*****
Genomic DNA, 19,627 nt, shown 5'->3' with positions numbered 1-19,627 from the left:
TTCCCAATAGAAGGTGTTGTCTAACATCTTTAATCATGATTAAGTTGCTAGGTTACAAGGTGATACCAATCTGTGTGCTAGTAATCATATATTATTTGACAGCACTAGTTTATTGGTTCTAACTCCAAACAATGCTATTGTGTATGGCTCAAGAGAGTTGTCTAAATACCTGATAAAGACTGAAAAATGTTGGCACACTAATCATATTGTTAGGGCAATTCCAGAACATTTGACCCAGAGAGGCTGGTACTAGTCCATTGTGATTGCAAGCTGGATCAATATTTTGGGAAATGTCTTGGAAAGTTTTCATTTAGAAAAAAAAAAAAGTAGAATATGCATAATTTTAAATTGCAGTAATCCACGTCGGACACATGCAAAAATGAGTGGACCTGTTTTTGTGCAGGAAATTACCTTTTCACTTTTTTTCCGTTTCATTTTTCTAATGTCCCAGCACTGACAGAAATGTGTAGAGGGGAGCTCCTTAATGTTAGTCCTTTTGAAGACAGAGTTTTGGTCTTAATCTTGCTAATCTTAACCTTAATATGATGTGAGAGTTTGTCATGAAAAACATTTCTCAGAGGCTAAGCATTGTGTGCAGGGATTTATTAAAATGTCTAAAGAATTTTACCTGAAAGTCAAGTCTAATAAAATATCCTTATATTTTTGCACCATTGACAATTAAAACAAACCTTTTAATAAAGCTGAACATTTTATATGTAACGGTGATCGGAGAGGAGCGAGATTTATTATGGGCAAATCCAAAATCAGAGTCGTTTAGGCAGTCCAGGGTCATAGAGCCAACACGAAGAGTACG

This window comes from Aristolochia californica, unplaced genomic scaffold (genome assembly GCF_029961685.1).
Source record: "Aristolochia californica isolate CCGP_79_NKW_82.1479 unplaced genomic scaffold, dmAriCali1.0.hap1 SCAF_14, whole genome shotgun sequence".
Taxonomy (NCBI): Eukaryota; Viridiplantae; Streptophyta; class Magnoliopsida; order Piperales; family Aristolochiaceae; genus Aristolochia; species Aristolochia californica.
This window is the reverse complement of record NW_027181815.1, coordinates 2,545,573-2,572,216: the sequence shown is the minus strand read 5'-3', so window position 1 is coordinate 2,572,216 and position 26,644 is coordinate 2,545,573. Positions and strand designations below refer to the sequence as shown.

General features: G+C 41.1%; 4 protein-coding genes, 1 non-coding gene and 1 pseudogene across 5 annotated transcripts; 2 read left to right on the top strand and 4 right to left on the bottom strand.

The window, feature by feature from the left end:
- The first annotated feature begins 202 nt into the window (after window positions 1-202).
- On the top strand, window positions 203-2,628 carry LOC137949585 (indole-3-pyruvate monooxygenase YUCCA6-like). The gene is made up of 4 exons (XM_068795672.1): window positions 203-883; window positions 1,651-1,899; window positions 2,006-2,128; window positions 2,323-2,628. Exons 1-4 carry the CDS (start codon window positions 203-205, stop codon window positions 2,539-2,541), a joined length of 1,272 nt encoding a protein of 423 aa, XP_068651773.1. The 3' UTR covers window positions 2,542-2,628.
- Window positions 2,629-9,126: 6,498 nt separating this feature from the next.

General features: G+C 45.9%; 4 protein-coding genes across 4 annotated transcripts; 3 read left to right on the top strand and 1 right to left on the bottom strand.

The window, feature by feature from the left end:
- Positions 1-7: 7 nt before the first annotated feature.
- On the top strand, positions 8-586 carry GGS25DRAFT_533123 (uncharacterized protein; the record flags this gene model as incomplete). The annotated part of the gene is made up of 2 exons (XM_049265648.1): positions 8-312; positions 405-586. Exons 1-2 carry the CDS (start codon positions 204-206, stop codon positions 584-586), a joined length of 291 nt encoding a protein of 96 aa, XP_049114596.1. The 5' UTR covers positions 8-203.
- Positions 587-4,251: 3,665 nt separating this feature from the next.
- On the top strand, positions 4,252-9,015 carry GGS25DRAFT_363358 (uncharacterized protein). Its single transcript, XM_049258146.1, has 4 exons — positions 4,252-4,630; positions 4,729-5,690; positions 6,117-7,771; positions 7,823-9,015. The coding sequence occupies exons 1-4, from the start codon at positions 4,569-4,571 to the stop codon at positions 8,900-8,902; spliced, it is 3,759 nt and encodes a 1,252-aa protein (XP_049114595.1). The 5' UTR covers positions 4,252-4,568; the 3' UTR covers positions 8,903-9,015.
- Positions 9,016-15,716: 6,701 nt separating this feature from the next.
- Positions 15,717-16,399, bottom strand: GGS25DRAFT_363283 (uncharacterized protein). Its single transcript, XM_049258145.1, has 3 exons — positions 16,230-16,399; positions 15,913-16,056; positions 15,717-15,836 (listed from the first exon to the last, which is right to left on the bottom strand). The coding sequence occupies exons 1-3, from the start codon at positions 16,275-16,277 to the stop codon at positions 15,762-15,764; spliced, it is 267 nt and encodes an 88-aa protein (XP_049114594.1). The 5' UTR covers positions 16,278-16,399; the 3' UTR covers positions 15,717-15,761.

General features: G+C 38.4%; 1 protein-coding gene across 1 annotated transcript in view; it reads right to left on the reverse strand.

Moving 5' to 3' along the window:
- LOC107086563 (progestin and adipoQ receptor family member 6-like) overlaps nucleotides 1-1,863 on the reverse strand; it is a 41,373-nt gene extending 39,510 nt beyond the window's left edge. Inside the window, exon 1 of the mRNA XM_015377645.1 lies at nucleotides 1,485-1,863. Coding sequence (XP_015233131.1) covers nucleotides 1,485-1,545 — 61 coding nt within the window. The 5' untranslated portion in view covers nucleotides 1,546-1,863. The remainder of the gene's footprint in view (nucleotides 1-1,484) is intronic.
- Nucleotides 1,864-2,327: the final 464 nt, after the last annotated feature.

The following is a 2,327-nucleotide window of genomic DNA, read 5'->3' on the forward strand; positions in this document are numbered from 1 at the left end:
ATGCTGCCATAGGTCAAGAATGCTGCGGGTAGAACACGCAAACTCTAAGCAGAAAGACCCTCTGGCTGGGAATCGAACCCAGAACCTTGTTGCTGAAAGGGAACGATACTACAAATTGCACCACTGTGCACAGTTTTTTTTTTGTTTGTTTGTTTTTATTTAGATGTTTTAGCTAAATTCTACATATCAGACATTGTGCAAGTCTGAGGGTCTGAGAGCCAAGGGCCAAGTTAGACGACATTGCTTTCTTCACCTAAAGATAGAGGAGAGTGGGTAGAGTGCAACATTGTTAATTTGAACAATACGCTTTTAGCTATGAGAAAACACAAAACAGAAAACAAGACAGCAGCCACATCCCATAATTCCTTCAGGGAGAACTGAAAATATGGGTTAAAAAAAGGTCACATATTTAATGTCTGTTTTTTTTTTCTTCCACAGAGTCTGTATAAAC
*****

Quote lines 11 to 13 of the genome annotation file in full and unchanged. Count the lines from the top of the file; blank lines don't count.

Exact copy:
- Window positions 2,629-9,126: 6,498 nt separating this feature from the next.

General features: G+C 45.9%; 4 protein-coding genes across 4 annotated transcripts; 3 read left to right on the top strand and 1 right to left on the bottom strand.

The window, feature by feature from the left end: